If the buyer has not opted to use the fixed price purchase process, as determined by the auction facility at decision block 330 (either because it wasn't available or he or she preferred to place a bid instead), the bid is received (block 350). Optionally, if the bid is greater than the pre-auction seller determined price (and the fixed price purchase process is still available), the auction facility may invite the buyer to use the fixed price purchase process. Upon receipt of the bid, the fixed price purchase process option is removed (block 360) and a determination is made at decision block 370 to see if there is any time remaining in the auction. If there is time remaining in the auction, bids can be received and processed in the above manner until there is no more time remaining in the auction. However, if there is no more time remaining in the auction, the highest valid bid is determined from the received bids (block 380), and a transaction is initiated between the highest bidder and the seller (block 410).
Thus methods and machine readable mediums have been described. Although the methods and machine readable mediums have been described with reference to specific exemplary embodiments, it will be evident that various modifications and changes may be made to these embodiments without departing from the broader spirit and scope of the methods and machine readable mediums. Accordingly, the specification and drawings are to be regarded in an illustrative rather than a restrictive sense.
1. A method including:
- presenting simultaneously, via a first computer system, both an auction purchase process and a fixed-price purchase process for purchase of an item, the presenting done through the use of one or more processors; and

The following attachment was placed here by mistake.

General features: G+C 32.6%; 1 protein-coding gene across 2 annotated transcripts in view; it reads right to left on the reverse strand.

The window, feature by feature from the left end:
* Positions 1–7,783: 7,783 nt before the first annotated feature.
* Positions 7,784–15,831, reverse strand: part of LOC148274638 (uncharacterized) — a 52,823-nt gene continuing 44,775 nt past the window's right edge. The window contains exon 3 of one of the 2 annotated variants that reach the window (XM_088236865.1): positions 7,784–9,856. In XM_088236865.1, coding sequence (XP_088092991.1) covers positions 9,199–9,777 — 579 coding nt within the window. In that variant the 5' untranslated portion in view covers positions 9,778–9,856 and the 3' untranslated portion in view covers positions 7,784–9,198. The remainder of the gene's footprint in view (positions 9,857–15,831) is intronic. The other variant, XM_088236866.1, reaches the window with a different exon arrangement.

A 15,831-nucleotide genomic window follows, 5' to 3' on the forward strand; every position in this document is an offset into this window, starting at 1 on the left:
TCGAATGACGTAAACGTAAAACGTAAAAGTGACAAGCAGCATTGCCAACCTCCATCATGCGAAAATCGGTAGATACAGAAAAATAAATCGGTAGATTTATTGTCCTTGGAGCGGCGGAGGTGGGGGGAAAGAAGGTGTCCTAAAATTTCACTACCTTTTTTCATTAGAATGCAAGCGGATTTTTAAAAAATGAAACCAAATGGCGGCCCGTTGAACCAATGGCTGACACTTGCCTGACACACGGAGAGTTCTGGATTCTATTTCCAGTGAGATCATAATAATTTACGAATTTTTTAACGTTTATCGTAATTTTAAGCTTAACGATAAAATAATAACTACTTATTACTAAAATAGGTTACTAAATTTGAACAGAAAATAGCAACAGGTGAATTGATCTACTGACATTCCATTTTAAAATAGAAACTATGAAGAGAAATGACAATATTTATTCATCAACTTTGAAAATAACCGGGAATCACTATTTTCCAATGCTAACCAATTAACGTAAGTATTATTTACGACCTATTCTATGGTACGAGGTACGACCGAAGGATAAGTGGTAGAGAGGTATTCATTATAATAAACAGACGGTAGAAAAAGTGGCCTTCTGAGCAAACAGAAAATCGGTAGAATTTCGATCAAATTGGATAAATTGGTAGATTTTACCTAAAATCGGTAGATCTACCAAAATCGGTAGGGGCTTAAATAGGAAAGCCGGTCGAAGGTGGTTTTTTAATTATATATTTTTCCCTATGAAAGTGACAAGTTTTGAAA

- responsive to receiving a bid for the item, withdrawing the fixed-price purchase process, the receiving and withdrawing done through the use of the one or more processors.
2. The method of claim 1 wherein the presenting includes generating a first interface identifying both the auction purchase process and the fixed-price purchase process.
3. The method of claim 2 wherein the first interface is a markup language document generated at the first computer system, and wherein the presenting includes communicating the markup language document from the first computer system to a second computer system via a network.
4. The method of claim 1 wherein the withdrawing of the fixed-price purchase process includes generating a second interface that identifies only the auction purchase process to a buyer.
5. The method of claim 1 wherein the auction purchase process is presented with an initial bid value and wherein the fixed-price purchase option is presented with a seller determined price.
6. The method of claim 1 including, responsive to the receipt of the bid, as part of the auction process, maintaining only the auction purchase process for a predetermined period of time to receive further bids.
7. The method of claim 6 including, at conclusion of the predetermined time period, establishing an electronic transaction between a winning buyer, who submitted a highest valid bid, and a seller.
8. The method of claim 1 including presenting to a seller a purchase process option to sell the item by both the auction and the fixed-price purchase processes, and receiving a purchase process indication from the seller responsive to the presentation of the purchase process option.
9. A tangible machine-readable medium storing instructions that, when executed by a machine, cause the machine to:
- present simultaneously, via a first computer system, both an auction purchase process and a fixed-price purchase process for purchase of an item; and
- responsive to receipt of a bid for the item, withdraw the fixed-price purchase process.
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Filed: Jul 11, 2007
Date of Patent: Jan 11, 2011
Patent Publication Number: 20080015971
Assignee: eBay Inc. (San Jose, CA)
Inventor: Reed Maltzman (San Francisco, CA)
Primary Examiner: Narayanswamy Subramanian
Attorney: Schwegman, Lundberg & Woessner, P.A.
Application Number: 11/776,059
International Classification: G06Q 40/00 (20060101);